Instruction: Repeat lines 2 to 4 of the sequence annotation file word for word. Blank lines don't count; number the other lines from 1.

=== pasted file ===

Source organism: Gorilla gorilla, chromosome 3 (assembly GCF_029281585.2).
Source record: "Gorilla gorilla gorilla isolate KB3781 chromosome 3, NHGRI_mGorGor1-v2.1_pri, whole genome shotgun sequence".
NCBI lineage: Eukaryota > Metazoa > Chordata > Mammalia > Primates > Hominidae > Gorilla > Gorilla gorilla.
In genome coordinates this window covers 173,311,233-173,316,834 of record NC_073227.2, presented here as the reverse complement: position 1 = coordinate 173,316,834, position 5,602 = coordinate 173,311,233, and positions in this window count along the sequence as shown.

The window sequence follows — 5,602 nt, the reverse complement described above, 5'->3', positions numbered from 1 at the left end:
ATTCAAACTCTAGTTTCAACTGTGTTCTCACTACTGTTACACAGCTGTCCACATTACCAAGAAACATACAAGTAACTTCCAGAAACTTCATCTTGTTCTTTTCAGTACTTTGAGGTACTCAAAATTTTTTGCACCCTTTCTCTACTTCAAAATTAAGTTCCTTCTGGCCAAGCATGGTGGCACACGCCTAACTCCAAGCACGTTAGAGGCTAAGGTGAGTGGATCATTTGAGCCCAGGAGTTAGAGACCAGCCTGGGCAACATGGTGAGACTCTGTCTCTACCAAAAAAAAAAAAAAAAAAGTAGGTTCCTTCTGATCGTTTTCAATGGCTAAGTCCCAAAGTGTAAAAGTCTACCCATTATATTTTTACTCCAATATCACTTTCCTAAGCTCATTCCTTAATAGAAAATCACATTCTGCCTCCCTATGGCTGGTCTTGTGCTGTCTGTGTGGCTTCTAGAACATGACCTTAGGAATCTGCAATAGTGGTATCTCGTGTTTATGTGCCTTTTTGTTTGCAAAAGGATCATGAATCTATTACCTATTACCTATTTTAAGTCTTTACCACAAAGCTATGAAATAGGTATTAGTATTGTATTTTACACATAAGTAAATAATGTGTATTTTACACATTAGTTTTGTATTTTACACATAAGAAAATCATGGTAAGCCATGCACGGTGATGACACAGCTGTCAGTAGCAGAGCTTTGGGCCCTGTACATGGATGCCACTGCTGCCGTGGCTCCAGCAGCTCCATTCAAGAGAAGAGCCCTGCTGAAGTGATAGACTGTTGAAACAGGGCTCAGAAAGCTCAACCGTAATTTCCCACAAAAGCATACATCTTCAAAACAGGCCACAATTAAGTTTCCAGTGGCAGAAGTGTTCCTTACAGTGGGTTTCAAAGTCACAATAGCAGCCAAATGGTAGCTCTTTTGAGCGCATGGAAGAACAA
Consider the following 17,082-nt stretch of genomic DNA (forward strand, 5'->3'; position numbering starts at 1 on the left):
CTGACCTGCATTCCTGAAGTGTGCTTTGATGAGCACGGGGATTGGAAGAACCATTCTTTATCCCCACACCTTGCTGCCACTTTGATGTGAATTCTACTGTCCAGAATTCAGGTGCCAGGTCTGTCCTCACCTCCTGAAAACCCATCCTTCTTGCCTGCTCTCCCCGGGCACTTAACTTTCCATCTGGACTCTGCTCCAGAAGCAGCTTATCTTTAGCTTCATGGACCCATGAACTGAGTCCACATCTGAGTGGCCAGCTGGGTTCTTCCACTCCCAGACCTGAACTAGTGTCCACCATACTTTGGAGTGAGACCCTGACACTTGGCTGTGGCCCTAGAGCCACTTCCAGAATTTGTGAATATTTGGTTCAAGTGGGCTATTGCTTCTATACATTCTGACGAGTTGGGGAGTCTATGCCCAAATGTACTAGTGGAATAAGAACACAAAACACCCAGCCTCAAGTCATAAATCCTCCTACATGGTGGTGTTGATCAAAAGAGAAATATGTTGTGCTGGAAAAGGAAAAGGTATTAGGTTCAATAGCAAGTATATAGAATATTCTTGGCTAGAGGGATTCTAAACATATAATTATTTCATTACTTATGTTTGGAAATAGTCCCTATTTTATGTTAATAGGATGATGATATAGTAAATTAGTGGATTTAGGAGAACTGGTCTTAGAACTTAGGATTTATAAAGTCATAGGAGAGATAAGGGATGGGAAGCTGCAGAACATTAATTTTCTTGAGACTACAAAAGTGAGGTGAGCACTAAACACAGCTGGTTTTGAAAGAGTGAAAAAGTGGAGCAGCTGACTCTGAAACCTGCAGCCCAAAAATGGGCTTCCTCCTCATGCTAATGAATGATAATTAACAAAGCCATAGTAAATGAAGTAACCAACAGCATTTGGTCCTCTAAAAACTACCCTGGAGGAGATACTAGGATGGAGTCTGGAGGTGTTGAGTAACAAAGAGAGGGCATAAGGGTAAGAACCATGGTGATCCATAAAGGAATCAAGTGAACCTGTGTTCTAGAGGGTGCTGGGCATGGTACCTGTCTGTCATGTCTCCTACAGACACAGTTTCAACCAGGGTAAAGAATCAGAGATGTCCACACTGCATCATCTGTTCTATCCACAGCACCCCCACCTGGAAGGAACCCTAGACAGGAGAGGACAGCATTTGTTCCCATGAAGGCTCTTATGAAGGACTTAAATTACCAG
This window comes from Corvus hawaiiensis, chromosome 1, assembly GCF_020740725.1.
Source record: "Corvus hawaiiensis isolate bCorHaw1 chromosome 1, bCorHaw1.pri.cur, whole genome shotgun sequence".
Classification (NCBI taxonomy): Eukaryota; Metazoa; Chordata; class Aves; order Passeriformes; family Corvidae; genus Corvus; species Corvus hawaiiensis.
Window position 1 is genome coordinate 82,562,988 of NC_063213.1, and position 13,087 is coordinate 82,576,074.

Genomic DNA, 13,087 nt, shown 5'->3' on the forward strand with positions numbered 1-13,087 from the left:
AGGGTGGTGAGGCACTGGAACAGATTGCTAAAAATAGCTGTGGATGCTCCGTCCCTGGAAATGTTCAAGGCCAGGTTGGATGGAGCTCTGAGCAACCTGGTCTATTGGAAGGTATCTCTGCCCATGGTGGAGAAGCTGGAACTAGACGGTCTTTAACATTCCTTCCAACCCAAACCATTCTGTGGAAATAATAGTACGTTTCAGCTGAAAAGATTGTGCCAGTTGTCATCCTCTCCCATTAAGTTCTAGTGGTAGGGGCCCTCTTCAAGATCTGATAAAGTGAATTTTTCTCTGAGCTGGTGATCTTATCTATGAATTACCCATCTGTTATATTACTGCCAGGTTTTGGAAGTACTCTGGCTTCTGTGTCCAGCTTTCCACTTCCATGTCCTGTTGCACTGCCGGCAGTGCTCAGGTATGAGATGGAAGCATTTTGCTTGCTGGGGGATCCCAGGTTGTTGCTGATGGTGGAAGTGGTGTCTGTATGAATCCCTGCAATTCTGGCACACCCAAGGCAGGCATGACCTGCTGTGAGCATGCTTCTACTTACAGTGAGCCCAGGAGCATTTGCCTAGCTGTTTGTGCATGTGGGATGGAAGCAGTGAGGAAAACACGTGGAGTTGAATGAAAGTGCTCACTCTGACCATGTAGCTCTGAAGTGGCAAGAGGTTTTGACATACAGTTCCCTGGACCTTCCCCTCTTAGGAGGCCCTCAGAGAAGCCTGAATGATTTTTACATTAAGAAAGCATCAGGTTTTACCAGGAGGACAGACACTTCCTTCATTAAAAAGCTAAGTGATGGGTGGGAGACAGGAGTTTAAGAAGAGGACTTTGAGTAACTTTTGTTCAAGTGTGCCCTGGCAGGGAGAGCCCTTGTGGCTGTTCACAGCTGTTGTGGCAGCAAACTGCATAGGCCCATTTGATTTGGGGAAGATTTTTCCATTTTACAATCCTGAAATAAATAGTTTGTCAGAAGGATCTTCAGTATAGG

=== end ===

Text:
Source record: "Gorilla gorilla gorilla isolate KB3781 chromosome 3, NHGRI_mGorGor1-v2.1_pri, whole genome shotgun sequence".
NCBI lineage: Eukaryota > Metazoa > Chordata > Mammalia > Primates > Hominidae > Gorilla > Gorilla gorilla.
In genome coordinates this window covers 173,311,233-173,316,834 of record NC_073227.2, presented here as the reverse complement: position 1 = coordinate 173,316,834, position 5,602 = coordinate 173,311,233, and positions in this window count along the sequence as shown.